Since coming to power in 1999, Vladimir Putin has systematically placed KGB officials into high positions within the government and private business.
It was a typical December night in Moscow. The cold was biting, the snow thick and dry. In the Federal Security Service's headquarters on Lubyanskaya Ploshchad, hundreds of intelligence officers met as they did every year to celebrate the founding of the Cheka, the Soviet secret police. Champagne glasses tinkled as the officers spoke in jubilant tones. Classical music played softly in the background.
The hall grew quiet as Vladimir Putin -- the former FSB director who had been appointed prime minister a few months earlier -- stood to speak.
"Dear comrades," Putin said. "I would like to announce to you that the group of FSB agents that you sent to work undercover in the government has accomplished the first part of its mission." Everyone in the room knew what the second part entailed, said an FSB officer who attended the event and related what took place.
"We knew that the second part was to become president and to appoint former KGB colleagues to top government posts," the officer said. In the speech, Putin assured the people in the room that he would not forget them once he reached the pinnacle of power, the officer said.
"There are no former agents," Putin declared, giving a new twist to a common joke among KGB officers.
The listening FSB officers raised a toast to Cheka founder Felix Dzerzhinsky and Yury Andropov, the longest-serving KGB chief.
That night, they had one more reason to celebrate, the FSB officer said: After years of humiliation, the intelligence services were on the brink of being restored to their former prestige.
It was Dec. 20, 1999, just 11 days before Boris Yeltsin abruptly resigned and named Putin as acting president. Three months later, Putin won a snap presidential election. Now, as Putin prepares to leave the Kremlin eight years later, he has kept the promise made that night in FSB headquarters.
An astounding 78 percent of the country's leadership has links to the KGB or FSB, according to estimates by Olga Kryshtanovskaya, a leading sociologist who tracks Kremlin politics and the security services.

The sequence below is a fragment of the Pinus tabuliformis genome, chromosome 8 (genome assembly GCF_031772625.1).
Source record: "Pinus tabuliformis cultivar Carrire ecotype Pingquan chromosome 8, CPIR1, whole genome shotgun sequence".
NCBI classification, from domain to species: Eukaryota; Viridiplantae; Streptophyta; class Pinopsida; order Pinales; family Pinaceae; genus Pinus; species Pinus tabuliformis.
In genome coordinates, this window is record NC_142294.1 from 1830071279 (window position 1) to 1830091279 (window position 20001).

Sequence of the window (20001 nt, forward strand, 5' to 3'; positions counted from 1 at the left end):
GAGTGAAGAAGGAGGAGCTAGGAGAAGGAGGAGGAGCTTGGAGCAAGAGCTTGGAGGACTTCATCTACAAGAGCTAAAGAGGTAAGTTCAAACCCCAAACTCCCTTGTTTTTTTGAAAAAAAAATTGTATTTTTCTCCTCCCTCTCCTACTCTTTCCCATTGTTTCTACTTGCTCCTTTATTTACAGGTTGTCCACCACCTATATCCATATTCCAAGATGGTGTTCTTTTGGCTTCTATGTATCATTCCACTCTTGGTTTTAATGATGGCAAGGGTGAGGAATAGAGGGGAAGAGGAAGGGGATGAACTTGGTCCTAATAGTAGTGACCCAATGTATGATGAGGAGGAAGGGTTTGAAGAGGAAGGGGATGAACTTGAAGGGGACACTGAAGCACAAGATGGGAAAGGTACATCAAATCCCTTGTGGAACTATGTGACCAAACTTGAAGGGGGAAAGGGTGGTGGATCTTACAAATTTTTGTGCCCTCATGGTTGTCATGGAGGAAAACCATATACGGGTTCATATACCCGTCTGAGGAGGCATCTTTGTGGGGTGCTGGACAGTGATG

Twenty-six percent of the officials acknowledge their involvement, while the rest give themselves away "by the holes in their resumes," Kryshtanovskaya said.
In addition to filling government and company posts with intelligence officers, Putin has restored to the FSB much of the power and glory enjoyed by the KGB.
At the same time, a kind of spy mania has swept the country, with the FSB seeming to see enemies in every corner and accusing dozens of scientists of espionage.
The rest of the article is well worth a read. The bolded paragraphs are my own emphasis. Toasts to Dzerzhinsky and Andropov are just downright chilling. Just like the American saying, “there is no such thing as an ex-Marine,” it is equally true that no one ever truly leaves the KGB. The issue of paranoia is important to note too, as it was a constant theme in the Soviet intelligence services both during and after the Stalin era. The FCD was always on the look out for a western plot against the Soviet Union. Quite often, the FCD refused to accept any intelligence that did not confirm their paranoia. Many KGB operations, both active measures and counter intelligence, were quite successful, the paranoid strain in the upper echelons of the KGB led to serious miscalculations about western intentions, especially in regards to the United States.
How George W. Bush looked into Putin’s soul and saw a man he could trust is beyond me. Putin’s reconstitution and extension of the old KGB apparatus is a bad sign for democracy in Russia. Furthermore, Putin’s restoration and rehabilitation of Stalin doesn’t speak well of the man or the state of Russian democracy either.
The paranoid strain in FSB, which most likely exists in the SVR, is troubling as well. Russia has returned to great power status through its oil wealth, and Putin has developed friendly ties to Iran, Chavez's Venezuela and China. Russia is now a US rival. That its two major intelligence services are exhibiting their predecessor’s Cold War paranoia does not bode well for future US-Russian relations.
There is an old Soviet era joke that says, “The future is known, it’s the past that is always changing.” It appears that Putin has changed the dynamic so now the past is reconstituting the present and shaping the future.
Putin may well be responsible for the murders of Alexander Litvinenko and journalist Anna Politkovskaya, both of whom were vocal critics of Putin and his regime. Closer to home there is the case of the murder attempt on Putin critic Paul Joyal at his home in Adelphi in PG County.
Ironically, Putin’s idol Stalin once said, “Death solves all problems - no man, no problem.”